Setting a course for a sustainable landscape
On Saturday, August 16, the Francis Marion National Forest hosted another session of their ongoing series of topical meetings to engage the public in the current Forest Plan Revision. This meeting covered prospective additions to wilderness areas, wild and scenic river designations, and possible expansion of recreational and cultural awareness activities. At the outset, those seemed to me to be simple questions. Why not, I asked, protect our precious natural resources as much as possible? Over the course of the meeting, I discovered that the planners have very challenging choices to find balance between competing objectives.
The Francis Marion National Forest already contains four designated wilderness areas in the National Wilderness Preservation System: Hell Hole Bay, Wambaw Creek, Little Wambaw Swamp, and Wambaw Swamp. The planning process requires that the Forest Service identify and evaluate additional areas that might meet the eligibility requirements for new wilderness areas. One new separate area and several expansions of existing areas have been identified.
The planners' next step will be an evaluation phase, which is where the challenges come in. The restrictions that are part of wilderness designation may conflict with other important objectives in the forest plan. For example, restoring longleaf pine to more of its historic range is a major goal, but the wilderness area prohibition of wheeled vehicles would make it more difficult and expensive to maintain fire breaks and conduct the prescribed burns necessary for longleaf to prosper. Other forest personnel involved in protecting rare habitats and threatened/endangered species might also be less successful if hindered by wilderness area restrictions. After the evaluation phase, the Forest Supervisor decides whether or not to recommend any wilderness area. The decision is then outside the Forest Service, requiring approval by a review board and finally an act of Congress.
One topic of discussion following the wilderness area presentation was a question from local firefighters about ATV rescues in a wilderness area. The answer was that the Forest Supervisor can authorize wheeled rescues. The forest personnel present recorded a follow up note of “911 coordination”.
Wild and Scenic Rivers
There are currently no wild and scenic rivers in the Francis Marion National Forest. As required, planners have identified streams that might be eligible for such designation, including sections of the lower Santee River, Wambaw Creek, Echaw Creek, Wabdoo Creek, and Awendaw Creek.
Wild and scenic river designation is less restrictive than wilderness area designation but would include a commitment by forest managers to preserving the unique ecological, scenic, recreation and cultural values that qualified the stream. One of the identified streams, Wambaw Creek, is inside a wilderness area and already enjoys substantial protection. The full course of another, Wabdoo Creek, is largely outside the forest and therefore outside forest managers’ ability to protected the associated values.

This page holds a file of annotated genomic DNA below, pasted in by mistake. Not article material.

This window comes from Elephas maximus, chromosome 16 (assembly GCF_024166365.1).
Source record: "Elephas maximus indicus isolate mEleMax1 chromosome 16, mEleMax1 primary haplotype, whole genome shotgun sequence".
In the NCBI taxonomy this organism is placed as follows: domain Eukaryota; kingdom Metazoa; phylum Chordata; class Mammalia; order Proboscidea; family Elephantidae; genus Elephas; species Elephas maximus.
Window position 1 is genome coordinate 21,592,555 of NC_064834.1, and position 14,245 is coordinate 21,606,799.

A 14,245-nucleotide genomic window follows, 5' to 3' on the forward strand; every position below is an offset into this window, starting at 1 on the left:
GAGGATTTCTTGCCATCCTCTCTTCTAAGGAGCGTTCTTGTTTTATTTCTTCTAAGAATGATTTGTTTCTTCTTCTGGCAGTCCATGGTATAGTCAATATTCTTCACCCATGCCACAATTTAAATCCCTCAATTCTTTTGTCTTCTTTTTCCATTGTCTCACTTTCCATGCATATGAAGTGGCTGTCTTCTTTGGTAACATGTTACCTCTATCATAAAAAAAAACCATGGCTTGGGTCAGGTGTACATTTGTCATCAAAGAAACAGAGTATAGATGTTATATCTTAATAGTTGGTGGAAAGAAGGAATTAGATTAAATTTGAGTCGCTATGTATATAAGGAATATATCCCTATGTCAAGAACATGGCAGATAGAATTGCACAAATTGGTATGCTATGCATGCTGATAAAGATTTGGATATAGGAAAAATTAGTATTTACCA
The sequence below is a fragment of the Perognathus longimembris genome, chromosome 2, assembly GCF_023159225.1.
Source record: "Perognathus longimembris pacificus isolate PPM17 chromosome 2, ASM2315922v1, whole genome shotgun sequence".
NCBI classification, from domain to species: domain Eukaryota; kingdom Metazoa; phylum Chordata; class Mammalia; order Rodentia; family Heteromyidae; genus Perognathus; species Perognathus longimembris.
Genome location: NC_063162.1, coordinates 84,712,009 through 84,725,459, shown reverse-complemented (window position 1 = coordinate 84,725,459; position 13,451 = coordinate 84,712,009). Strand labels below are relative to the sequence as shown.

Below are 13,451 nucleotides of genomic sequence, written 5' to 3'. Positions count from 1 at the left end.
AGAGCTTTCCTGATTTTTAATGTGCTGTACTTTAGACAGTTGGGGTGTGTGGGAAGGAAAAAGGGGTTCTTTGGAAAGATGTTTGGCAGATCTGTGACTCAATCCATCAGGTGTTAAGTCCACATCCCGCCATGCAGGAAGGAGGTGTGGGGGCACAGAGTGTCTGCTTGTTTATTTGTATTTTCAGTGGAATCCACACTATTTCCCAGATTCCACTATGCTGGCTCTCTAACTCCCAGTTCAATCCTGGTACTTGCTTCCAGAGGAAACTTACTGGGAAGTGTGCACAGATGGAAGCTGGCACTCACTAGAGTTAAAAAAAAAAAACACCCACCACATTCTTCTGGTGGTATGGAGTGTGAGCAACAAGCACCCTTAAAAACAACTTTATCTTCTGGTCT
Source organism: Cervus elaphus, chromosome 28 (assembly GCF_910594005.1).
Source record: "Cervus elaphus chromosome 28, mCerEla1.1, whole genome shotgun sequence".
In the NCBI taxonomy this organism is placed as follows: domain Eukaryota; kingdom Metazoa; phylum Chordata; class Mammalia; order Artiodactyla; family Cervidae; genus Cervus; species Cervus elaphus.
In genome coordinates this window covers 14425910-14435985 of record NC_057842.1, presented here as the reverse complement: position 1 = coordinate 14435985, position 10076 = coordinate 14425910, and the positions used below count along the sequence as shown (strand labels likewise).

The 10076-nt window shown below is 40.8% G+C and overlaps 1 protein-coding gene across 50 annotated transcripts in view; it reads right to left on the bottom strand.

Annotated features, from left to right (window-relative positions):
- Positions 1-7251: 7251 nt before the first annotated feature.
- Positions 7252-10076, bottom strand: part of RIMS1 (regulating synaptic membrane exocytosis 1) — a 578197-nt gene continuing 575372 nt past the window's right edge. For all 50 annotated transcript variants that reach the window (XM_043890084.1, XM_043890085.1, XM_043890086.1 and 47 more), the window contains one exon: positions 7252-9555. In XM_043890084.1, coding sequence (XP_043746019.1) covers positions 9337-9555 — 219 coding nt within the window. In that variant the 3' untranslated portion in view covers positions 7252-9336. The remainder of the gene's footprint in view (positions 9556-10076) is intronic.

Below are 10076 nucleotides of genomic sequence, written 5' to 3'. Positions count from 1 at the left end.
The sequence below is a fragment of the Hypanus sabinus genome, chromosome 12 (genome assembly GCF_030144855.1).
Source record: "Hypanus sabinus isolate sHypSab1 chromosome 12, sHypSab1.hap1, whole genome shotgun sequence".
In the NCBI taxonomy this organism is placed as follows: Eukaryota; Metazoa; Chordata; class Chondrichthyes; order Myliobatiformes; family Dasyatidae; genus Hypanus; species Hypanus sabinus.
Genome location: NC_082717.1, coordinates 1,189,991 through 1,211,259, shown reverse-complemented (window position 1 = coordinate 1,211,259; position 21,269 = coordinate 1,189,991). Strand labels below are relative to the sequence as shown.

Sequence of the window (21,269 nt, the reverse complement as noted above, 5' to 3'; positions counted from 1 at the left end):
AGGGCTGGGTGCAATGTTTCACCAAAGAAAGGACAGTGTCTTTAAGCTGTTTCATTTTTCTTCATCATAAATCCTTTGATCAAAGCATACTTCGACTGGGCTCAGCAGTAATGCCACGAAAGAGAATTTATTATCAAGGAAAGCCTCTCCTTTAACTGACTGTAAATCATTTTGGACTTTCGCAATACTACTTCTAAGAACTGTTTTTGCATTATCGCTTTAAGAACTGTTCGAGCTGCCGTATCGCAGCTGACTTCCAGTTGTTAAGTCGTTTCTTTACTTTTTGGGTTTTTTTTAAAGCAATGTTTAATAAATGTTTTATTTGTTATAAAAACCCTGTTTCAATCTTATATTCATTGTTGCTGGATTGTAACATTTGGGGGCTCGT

For purposes of planning additional recreation opportunities, planners have divided the forest into four zones that each present unique recreational potential. Somewhat simplified, that division is a coastal zone that with salt water access and rich cultural assets, two eastern zones along the Santee River (one rich with wilderness and one with roads offering scenic drive potential), and one western zone along the Wando with the most convenient access from the Charleston urban area.
The Wando zone contains a Wildlife Management Area where hunting takes place and there is already some history of conflict between hunting and non-hunting users. The prospect of additional non-hunting activity (e.g., with expanded horse and hiking trails) generated the most intense comments by attendees. This is a very difficult issue for forest managers for several reasons. They are mandated to be non-political, but hunting regulation in South Carolina is, in fact, very political. Also, there are quite a few agencies involved besides just the U.S. Forest Service: U.S. Fish and Wildlife manages the WMA, SC DNR manages hunting, and local law enforcement has jurisdiction. Many, if not all, of those agencies have mixed use mandates, so they need to accommodate the conflicting uses. I and several other attendees argued that managers from all of those agencies simply must sit down together to work out a coordinated plan for managing and minimizing the conflict. Perhaps the plan could, at least, contain additional public education and more transparent coordination of law enforcement.
Having identified potential wilderness additions, wild and scenic river designations, and recreational expansions, planners are now tasked with analyzing the benefits, costs, and conflicts. Those of us who love the forest should be glad that the forest planners and managers are willing and able navigate such complex problems that have no simple, obvious solutions. It will be very interesting to see what they propose at subsequent public meetings.
Carl W. Cole, Master Naturalist
August 28, 2014